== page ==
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Category Archives: History

Rose Hips, Cakes and Estha’s Story

The Rose hips were in someone’s garden in Truro or I might have picked them to make syrup.

Before the show, Estha’s Story,  at Heartlands this evening, there was singing and cake in the Diaspora garden. The cakes were magnificent! All made by Little Crumbs and decorated with edible flowers.

The show was amazing! Yskynna, the aerial dance company and the singers combined to tell the story of a Cornish Bal maiden and the audience loved it. Click on any photo in the gallery for a closer look.

 

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Mobile, Poem and A Calendar

Our nephew’s wife, our niece-in-law, is an artist with words, otherwise know as a poet, whose work thrills me. She has given me permission to share this one here.  In honour of her poem, Pisces Public Apology, here is a photo of a mobile that my Dad brought me from Mevagissey when I was five years old.  I have treasured them for many, many years.

Pisces in pottery

 

Pisces Public Apology

I’m not a rock, I’m water.
I will never be still, try to understand that.
There will always be a ripple beneath the surface of my clouds

There will always be a reaper in my waves.

I am the child they called Powder Puff,
crying eyes caricature
doggy paddling the riptide
squinting for a dwelling place
in the oasis of my own peace but at the moment,
that pebble
is somewhere downstream.

Try to swallow the fact that I
ingest my surroundings and
spit them out in distillate form and
that could be a shower or
hold on to your hats cos
it could just as well be a storm.

I know that you want me to stop dissecting the particles in search of a source babe,
but isn’t that the definition of
precipitate?

Can you relate to the water cycle,
from pool to vapor to ice and then bled
out by gravity over and over and over again-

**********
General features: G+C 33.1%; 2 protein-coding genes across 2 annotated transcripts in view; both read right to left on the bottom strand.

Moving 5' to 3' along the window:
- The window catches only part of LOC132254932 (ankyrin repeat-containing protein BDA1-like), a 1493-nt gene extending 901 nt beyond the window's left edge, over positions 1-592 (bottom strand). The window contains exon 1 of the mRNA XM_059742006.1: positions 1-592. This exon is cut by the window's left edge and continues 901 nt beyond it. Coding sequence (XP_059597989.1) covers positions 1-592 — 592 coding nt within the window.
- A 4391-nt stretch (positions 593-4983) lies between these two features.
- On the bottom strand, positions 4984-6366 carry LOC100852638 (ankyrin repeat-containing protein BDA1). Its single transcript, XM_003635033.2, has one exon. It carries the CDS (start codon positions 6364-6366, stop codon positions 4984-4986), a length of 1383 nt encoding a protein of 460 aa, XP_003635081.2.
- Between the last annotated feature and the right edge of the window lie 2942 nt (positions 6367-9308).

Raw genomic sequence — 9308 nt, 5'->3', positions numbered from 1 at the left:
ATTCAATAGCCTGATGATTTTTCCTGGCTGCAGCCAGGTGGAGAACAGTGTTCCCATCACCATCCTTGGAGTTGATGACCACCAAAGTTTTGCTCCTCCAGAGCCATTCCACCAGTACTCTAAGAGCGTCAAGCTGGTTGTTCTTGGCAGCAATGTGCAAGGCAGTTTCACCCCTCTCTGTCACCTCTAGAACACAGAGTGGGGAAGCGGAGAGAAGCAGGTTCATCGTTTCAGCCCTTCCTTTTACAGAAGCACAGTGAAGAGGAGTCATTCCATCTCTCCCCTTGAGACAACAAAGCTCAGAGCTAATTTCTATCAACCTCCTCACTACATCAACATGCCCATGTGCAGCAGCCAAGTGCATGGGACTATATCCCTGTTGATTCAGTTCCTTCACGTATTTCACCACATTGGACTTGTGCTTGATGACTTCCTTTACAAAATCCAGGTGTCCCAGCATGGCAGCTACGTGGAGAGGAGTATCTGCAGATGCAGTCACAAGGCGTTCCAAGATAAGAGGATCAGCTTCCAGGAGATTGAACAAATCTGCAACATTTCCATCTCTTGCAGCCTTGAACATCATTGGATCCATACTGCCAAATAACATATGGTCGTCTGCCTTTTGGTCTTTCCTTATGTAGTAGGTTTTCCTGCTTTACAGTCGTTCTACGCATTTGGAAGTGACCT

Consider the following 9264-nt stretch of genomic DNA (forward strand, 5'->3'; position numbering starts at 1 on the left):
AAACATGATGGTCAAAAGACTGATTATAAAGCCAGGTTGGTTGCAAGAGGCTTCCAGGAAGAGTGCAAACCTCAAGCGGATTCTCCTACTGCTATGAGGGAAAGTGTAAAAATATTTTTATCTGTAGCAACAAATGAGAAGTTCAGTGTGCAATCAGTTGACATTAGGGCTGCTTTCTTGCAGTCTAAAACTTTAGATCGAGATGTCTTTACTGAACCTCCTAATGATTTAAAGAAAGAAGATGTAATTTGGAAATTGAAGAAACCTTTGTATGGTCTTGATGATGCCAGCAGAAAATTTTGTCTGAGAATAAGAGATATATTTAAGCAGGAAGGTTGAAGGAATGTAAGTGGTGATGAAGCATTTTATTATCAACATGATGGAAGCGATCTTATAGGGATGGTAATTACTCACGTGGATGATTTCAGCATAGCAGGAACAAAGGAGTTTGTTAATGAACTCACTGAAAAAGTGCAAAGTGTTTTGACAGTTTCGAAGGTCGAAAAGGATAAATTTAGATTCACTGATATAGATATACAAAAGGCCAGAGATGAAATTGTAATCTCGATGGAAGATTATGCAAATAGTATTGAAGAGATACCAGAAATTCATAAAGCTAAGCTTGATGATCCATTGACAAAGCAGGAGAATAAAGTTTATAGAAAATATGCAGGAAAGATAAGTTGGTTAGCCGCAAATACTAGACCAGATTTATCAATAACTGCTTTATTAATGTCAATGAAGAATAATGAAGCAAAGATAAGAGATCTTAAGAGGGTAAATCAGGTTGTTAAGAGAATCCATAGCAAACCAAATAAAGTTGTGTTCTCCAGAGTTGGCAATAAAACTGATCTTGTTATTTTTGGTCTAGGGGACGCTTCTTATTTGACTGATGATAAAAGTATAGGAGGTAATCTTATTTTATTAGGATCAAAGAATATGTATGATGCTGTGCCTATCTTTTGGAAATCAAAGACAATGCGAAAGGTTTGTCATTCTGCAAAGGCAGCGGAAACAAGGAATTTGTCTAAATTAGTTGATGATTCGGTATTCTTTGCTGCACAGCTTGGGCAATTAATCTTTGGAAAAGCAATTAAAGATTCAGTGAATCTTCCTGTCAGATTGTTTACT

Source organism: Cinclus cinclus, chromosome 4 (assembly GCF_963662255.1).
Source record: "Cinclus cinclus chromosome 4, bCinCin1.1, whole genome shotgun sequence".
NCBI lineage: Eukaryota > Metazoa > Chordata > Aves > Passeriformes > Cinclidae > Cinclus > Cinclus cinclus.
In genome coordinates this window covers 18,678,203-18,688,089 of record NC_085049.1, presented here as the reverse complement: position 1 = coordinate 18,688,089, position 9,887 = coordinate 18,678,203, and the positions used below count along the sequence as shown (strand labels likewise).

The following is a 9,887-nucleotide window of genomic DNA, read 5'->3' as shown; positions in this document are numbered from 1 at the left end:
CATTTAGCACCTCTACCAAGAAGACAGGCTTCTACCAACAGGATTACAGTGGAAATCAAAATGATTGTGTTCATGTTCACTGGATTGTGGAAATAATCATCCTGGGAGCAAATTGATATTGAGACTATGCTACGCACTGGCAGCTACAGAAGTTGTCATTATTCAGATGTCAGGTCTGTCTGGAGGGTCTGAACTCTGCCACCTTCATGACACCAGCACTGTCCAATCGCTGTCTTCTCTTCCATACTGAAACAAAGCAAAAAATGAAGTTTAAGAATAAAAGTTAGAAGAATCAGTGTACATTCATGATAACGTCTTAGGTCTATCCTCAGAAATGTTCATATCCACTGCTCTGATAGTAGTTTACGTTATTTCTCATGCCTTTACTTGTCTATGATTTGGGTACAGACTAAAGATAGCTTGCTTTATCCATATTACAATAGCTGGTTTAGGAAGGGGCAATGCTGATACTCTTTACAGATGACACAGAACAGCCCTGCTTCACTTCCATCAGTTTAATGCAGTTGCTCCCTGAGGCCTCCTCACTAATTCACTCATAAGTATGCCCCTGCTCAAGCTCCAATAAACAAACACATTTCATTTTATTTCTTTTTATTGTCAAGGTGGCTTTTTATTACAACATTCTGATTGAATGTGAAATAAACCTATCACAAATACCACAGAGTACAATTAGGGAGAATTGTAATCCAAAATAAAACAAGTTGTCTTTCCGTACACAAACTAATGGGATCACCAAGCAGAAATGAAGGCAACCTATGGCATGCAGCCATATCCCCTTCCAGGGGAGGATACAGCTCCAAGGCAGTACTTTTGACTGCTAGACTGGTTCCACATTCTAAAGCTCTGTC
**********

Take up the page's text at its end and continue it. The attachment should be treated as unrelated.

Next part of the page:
Have you ever danced in the rain?
Have you ever tasted water from a glacial stream?

This is a public apology.
Don’t get too close to me.
When you see the water rising,
get to shore or I’ll pull you down.

Try to understand that I am not
an empty threat,
you will get wet.

Your nostrils will burn with the flush of salt.

The sun setting in coral tones behind me
says that the only way to make it is to float.

The moon never says anything,
a conductor in silhouette.

It’s just the way of the sea,
the rage is under the surface
and rises up like Neptune –
Is my tongue a wave or is it a blade?

The sun has seen me sleep serene
beneath his rising,
like a mirror in the dark.

He knows I will show you
the red and aubergine vessels,
I will pull on the pumps in
your own heart and you will drown
in love for the rawest remnant of yourself.

I am a teal tyrant to be sure
and yet,
in the summer months all of the earth’s children delight in my mischief.

They say you haven’t lived
if you haven’t at least dipped your feet or
turned your grinning face skyward in the rain.

I am not a rock but I’m a home for
beings too small to even see,
predatory beasts with bloody teeth,
creatures too foreign to even believe.

I’m not a rock, but
anyone will tell you,
I am the blue blanket on this
big round boulder,
the source of life for every form and
the finest refinery of every stone.

A Dear Friend from choir who knows my Suffragette history has given me a Suffragette calendar. The following are July’s picture and caption.

 

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Six on Saturday – My Suffragette Garden

Several years ago we planted a small border with a colour scheme of purple, white and green dedicated to my Great Granny who was a Suffragette, was imprisoned in Holloway, went on hunger strike  and was force fed. In the family but not in my possession, we have the Holloway brooch designed by Sylvia Pankhurst and given to all those incredibly brave women who fought for our right to vote.  To honour her, we have our Suffragette Garden.

1.  This was the garden two years ago in Spring, a bit later than now.

purple-white-and-green-garden

2.  Now it is looking tired with just a few individual splashes of colour and it needs renovation. This is my main project for the moment. We want colour all year round. We have Clematis, one white and one purple for later in the year. We have Japanese Anemones and we had Tibouchina Urvilleana but it isn’t looking very well. I’m thinking of a couple of small Hebes, one white and one purple. If anyone has suggestions to help, especially plants that won’t demand too much attention, I’m all ears. The white Narcissi at the road end that were once lovely have almost all come up blind for the second year…..

Not enough colour, lots of clearing  work to be done

3.  There are pops of colour to be seen but fewer Crocuses than two years ago. The birds up-rooted lots of them.

Crocuses

4.  Only one Hyacinth is showing and that one a bit thin.

Lonely Hyacinth and much weeding to be done

5.  The Clematis is showing lots of growth and rather early so we hope there is no cold spell coming to knock it back, fairly unlikely here in Cornwall but by no means impossible.